Governance. Governance of the CSI was structured to be collaborative and participatory.6 A large Steering Committee and a smaller Executive Committee set strategic direction for the CSI and are responsible for its overall governance; they include representation from the three major stakeholder groups – providers, payers, and purchasers (i.e., employers and Medicaid). The Steering Committee develops consensus on major issues, such as chronic conditions to be targeted, metrics, and payment strategies. While not required to do so, the Executive Committee also operates by consensus. Appendix 2 shows the governance structure, which, besides the Steering Committee and an Executive Committee, includes Working Committees on data and evaluation; practice training support and transformation; practice reporting; payment reform/contracting; and service expansion and integration. The purpose and scope of these Working Committees are outlined in Appendix 3.
The governance structure has remained largely unchanged, although it is now being refined and more formally constituted. In 2013, a Patient Advisory Subcommittee is being introduced to serve as the voice of patients and families and provide advice and input to the Steering and Executive Committees.7 In addition, a new Marketing and Communications Subcommittee is charged with increasing awareness of PCMH among employers and labor unions, increasing patient participation in PCMH practices; supporting the Patient Advisory Subcommittee, and conducting liaison with other community agencies.
Authority. A broader goal of the health insurance commissioner’s is to increase the role of primary care in health care delivery. Operationally, his strategy is to shift Rhode Island’s “primary care spend” from 8% of total health care spending currently, to 30%. To move in this direction, he has required state-regulated insurers to increase the share of their premiums spent on primary care by 1 percentage point per year over the period 2010-2014. Insurer investments in the CSI (e.g., their supplemental payments to participating practices) count toward this required annual increase. The health insurance commissioner has also interpreted his authority to allow him to require plans to contribute to the overhead costs of the data and related infrastructure for the CSI; these costs have grown recently because the federal Beacon Community Program, which provided grants for health information technology and other infrastructure, has ended. Insurer expenditures on these costs also count toward the primary care spend goal.
Operational management. The OHIC, with the support of a staff person then at the state’s Quality Improvement Organization (and now the state’s Medicaid medical director), was responsible for appointing the original Steering Committee and managing CSI’s day-to-day operations. At that time, staffing for the initiative was minimal— just two full-time staff funded by a foundation grant and the health plans. The Rhode Island Foundation, the state’s only community foundation, later served as a vehicle for accepting and handling external funding support for the CSI, and also provided office space for the program. When the original staff left in 2011, the state issued a competitive solicitation for project direction and project management support, and the contract was awarded to Commonwealth Medicine, the medical school at the University of Massachusetts.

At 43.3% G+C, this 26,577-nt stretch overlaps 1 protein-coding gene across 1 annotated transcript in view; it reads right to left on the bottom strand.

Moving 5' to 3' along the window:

Infrastructure. Substantial infrastructure is needed for the CSI to work. Essential components include:
- Support (staff and facilities) for governance, coordination, and convening;
- Technical support to assist practices in constructing all-payer, EHR-based clinical metrics and using them to improve performance;
- Development of interim all-payer, claims-based metrics (e.g., all-cause hospitalizations; ED use) until a permanent, consistent data base that integrates EHR clinical data can be developed;
- Coaching in practice transformation, particularly for practices newly entering the PCMH; and
- An annual Consumer Assessment of Healthcare Providers and Systems (CAHPS) survey of patients in CSI practices.
For part of the CSI’s history, the Beacon grant provided crucial financing to the Rhode Island Quality Institute (RIQI) for some of these infrastructure costs (except for the first item).89 With Beacon’s expiration, the costs are now being transferred to the CSI itself and payers are being asked to cover more of them. (The RIQI will continue to do portions of the work related to data collection and analysis, but practice transformation services are no longer procured through the RIQI.) As the CSI expands to include more practices, the needs for infrastructure development and funding will grow. In 2013, the annual cost of administering CSI will be $2.2 million, up from about $0.5 million for its first contract, which started in December 2011.10 About half of the total budget will go to organizations providing support to the RIQI for work previously funded under the Beacon grant.11 In early 2013, Rhode Island received a federal grant for up to $1.6 million under the Center for Medicare and Medicaid Innovation (CMMI) State Innovation Models (SIM) initiative, which is designed to foster state-based models for multi-payer payment and health care delivery system transformation.12 Interviewees expressed hope that the award will allow the CSI to develop a more permanent operating model suitable to a broad-based permanent program.